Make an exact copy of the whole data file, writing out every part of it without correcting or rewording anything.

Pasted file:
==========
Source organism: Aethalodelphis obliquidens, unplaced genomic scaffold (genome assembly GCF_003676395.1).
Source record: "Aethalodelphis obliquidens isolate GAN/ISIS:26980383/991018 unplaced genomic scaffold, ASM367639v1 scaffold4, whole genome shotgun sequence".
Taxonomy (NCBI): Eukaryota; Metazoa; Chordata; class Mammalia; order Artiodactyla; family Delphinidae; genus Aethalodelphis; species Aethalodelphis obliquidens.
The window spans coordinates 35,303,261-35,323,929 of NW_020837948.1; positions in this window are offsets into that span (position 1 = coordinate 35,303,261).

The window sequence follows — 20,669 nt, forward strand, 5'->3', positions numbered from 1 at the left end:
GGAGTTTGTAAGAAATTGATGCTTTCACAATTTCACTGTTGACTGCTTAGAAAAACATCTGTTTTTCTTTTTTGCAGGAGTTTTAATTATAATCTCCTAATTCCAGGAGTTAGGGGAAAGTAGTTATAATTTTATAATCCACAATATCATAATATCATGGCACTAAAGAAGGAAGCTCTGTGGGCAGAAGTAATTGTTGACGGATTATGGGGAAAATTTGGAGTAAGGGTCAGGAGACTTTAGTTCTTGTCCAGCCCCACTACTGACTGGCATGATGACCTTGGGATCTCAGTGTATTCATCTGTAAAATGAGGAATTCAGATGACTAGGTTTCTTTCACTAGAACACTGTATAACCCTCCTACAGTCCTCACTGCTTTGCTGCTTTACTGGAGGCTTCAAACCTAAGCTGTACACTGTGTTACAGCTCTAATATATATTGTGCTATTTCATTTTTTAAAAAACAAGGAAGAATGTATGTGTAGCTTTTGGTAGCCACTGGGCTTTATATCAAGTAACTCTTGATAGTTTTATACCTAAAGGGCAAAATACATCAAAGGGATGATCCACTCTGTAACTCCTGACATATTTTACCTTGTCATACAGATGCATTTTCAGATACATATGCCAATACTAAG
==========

Source organism: Aethalodelphis obliquidens, unplaced genomic scaffold (genome assembly GCF_003676395.1).
Source record: "Aethalodelphis obliquidens isolate GAN/ISIS:26980383/991018 unplaced genomic scaffold, ASM367639v1 scaffold4, whole genome shotgun sequence".
Taxonomy (NCBI): Eukaryota; Metazoa; Chordata; class Mammalia; order Artiodactyla; family Delphinidae; genus Aethalodelphis; species Aethalodelphis obliquidens.
The window spans coordinates 35,303,261-35,323,929 of NW_020837948.1; positions in this window are offsets into that span (position 1 = coordinate 35,303,261).

The window sequence follows — 20,669 nt, forward strand, 5'->3', positions numbered from 1 at the left end:
GGAGTTTGTAAGAAATTGATGCTTTCACAATTTCACTGTTGACTGCTTAGAAAAACATCTGTTTTTCTTTTTTGCAGGAGTTTTAATTATAATCTCCTAATTCCAGGAGTTAGGGGAAAGTAGTTATAATTTTATAATCCACAATATCATAATATCATGGCACTAAAGAAGGAAGCTCTGTGGGCAGAAGTAATTGTTGACGGATTATGGGGAAAATTTGGAGTAAGGGTCAGGAGACTTTAGTTCTTGTCCAGCCCCACTACTGACTGGCATGATGACCTTGGGATCTCAGTGTATTCATCTGTAAAATGAGGAATTCAGATGACTAGGTTTCTTTCACTAGAACACTGTATAACCCTCCTACAGTCCTCACTGCTTTGCTGCTTTACTGGAGGCTTCAAACCTAAGCTGTACACTGTGTTACAGCTCTAATATATATTGTGCTATTTCATTTTTTAAAAAACAAGGAAGAATGTATGTGTAGCTTTTGGTAGCCACTGGGCTTTATATCAAGTAACTCTTGATAGTTTTATACCTAAAGGGCAAAATACATCAAAGGGATGATCCACTCTGTAACTCCTGACATATTTTACCTTGTCATACAGATGCATTTTCAGATACATATGCCAATACTAAG